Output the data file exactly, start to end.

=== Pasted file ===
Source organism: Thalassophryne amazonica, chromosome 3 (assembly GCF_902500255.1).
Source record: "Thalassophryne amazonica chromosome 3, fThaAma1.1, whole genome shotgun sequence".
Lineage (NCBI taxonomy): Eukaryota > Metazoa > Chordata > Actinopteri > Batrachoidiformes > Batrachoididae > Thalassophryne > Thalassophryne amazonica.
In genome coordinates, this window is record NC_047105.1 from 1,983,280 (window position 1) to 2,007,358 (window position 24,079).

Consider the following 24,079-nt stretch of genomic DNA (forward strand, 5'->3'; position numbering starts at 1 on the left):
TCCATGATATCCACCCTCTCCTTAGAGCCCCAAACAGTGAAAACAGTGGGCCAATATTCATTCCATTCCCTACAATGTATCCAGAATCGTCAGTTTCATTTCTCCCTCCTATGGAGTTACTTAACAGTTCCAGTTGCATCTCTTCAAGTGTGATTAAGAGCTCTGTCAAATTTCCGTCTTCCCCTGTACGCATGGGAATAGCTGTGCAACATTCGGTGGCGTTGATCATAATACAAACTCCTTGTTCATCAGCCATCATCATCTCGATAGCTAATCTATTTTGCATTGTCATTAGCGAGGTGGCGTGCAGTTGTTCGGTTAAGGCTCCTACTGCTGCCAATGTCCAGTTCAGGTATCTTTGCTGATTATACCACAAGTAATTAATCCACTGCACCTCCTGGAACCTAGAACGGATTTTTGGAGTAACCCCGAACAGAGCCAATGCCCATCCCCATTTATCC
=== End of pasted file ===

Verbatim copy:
Source organism: Thalassophryne amazonica, chromosome 3 (assembly GCF_902500255.1).
Source record: "Thalassophryne amazonica chromosome 3, fThaAma1.1, whole genome shotgun sequence".
Lineage (NCBI taxonomy): Eukaryota > Metazoa > Chordata > Actinopteri > Batrachoidiformes > Batrachoididae > Thalassophryne > Thalassophryne amazonica.
In genome coordinates, this window is record NC_047105.1 from 1,983,280 (window position 1) to 2,007,358 (window position 24,079).

Consider the following 24,079-nt stretch of genomic DNA (forward strand, 5'->3'; position numbering starts at 1 on the left):
TCCATGATATCCACCCTCTCCTTAGAGCCCCAAACAGTGAAAACAGTGGGCCAATATTCATTCCATTCCCTACAATGTATCCAGAATCGTCAGTTTCATTTCTCCCTCCTATGGAGTTACTTAACAGTTCCAGTTGCATCTCTTCAAGTGTGATTAAGAGCTCTGTCAAATTTCCGTCTTCCCCTGTACGCATGGGAATAGCTGTGCAACATTCGGTGGCGTTGATCATAATACAAACTCCTTGTTCATCAGCCATCATCATCTCGATAGCTAATCTATTTTGCATTGTCATTAGCGAGGTGGCGTGCAGTTGTTCGGTTAAGGCTCCTACTGCTGCCAATGTCCAGTTCAGGTATCTTTGCTGATTATACCACAAGTAATTAATCCACTGCACCTCCTGGAACCTAGAACGGATTTTTGGAGTAACCCCGAACAGAGCCAATGCCCATCCCCATTTATCC